Thanks for reinforcing my opinion of the lowly Makarov. Several times, I have come close to "upgrading" to a 9mm but, cost and necessity caused the urge to pass.
    When I don't carry my heavier, bulkier Glock 30, I have the Mak.

    As I recall, we waited and waited for about a year for a shipment of these to reach the U.S. last year. There was a long line of people I know who were foaming at the mouth to get theirs.
    Dorrin79 and hboy35...you need to hop on one of these quick while you can still get them easily!
  11. Stephen A. Camp

    Stephen A. Camp Moderator In Memoriam

    Hello. I own several handguns that cost more than my "lowly Maks." I reckon I'd sell my Maks, but the price would be exceedingly high. The reason is that I appreciate and trust handguns that work. These do and they're more accurate than expected and built for lots of shooting.

  12. Island Beretta

    Island Beretta Well-Known Member


    I have always viewed your range post as objective and very informative. Is it possible you could do one for the Beretta 92FS (I know you did the Taurus equiv.) and a Glock 17/19?

    Thanks much!!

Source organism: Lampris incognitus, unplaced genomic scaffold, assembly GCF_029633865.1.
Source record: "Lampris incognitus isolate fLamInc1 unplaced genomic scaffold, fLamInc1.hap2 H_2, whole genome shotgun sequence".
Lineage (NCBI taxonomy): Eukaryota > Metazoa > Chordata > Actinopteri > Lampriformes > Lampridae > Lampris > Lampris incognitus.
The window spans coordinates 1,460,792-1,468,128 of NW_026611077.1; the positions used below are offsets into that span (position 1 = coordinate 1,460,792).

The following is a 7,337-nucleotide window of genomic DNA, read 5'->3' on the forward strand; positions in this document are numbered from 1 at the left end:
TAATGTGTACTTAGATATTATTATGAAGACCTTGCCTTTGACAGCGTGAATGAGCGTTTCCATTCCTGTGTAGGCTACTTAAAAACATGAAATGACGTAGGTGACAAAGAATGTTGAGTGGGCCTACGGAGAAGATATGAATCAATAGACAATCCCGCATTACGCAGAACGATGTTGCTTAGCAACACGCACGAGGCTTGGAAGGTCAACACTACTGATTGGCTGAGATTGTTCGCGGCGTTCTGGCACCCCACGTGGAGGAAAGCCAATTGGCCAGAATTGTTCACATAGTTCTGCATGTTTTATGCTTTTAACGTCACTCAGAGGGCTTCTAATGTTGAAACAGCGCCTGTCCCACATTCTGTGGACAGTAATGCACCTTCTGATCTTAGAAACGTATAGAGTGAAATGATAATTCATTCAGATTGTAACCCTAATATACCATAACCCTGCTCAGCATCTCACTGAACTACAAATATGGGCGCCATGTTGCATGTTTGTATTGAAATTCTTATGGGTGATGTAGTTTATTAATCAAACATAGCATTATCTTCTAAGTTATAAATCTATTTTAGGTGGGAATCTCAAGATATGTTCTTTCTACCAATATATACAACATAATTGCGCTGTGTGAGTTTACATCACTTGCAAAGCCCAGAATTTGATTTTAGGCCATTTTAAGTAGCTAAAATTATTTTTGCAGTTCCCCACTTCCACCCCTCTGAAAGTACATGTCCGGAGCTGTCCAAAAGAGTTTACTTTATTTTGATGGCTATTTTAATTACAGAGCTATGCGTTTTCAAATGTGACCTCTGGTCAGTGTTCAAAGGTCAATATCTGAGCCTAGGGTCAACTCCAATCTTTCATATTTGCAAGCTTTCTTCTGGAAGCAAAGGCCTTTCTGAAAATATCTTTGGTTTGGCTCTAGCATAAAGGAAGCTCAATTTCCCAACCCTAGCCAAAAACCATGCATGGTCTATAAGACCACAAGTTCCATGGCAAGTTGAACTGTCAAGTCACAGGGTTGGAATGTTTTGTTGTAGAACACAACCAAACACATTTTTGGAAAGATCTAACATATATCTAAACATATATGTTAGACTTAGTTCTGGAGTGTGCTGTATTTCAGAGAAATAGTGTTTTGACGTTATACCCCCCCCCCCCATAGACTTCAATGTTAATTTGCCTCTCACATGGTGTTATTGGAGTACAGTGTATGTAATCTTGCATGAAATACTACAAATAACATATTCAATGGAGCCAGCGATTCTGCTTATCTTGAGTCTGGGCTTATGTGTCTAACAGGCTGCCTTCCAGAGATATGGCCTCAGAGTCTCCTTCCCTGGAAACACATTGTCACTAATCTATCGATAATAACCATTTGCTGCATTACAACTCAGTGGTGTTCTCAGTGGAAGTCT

13. Stephen A. Camp

    Stephen A. Camp Moderator In Memoriam

    Hello, and thanks. I don't have a Beretta so I can't do that one and the only Glock I have is G26, but will do a report on it in the future.

  14. Newton

    Newton Well-Known Member

    As for cost let's not forget the Pearce grip and the custom carry mags, I'm guessing you probably added a Wolff #19 spring too.

    Adds maybe another $40 and for $340 you would be better served with a Keltec P11 or P40, Ruger P95 etc

    Having said that, I love my Bulgie, even though the frame pin holes have now worn to the extent that the DA trigger doesn't work, it's a superbly simple, and yet reliable weapon.

  15. Stephen A. Camp

    Stephen A. Camp Moderator In Memoriam

    Hello. It came with the Pearce grips and some plastic ones and one extra magazine. I did buy more as I would for any and all automatics I own. I do own fewer for the Makarov than most of my pistols which is silly since they cost $6 to $8 each. Like you, I'll stick with my Makarov, but possibly for different reasons as I don't care for forty caliber in any pistol, don't like Ruger centerfire automatics nor KelTecs. Not knocking them, just have no desire to own any.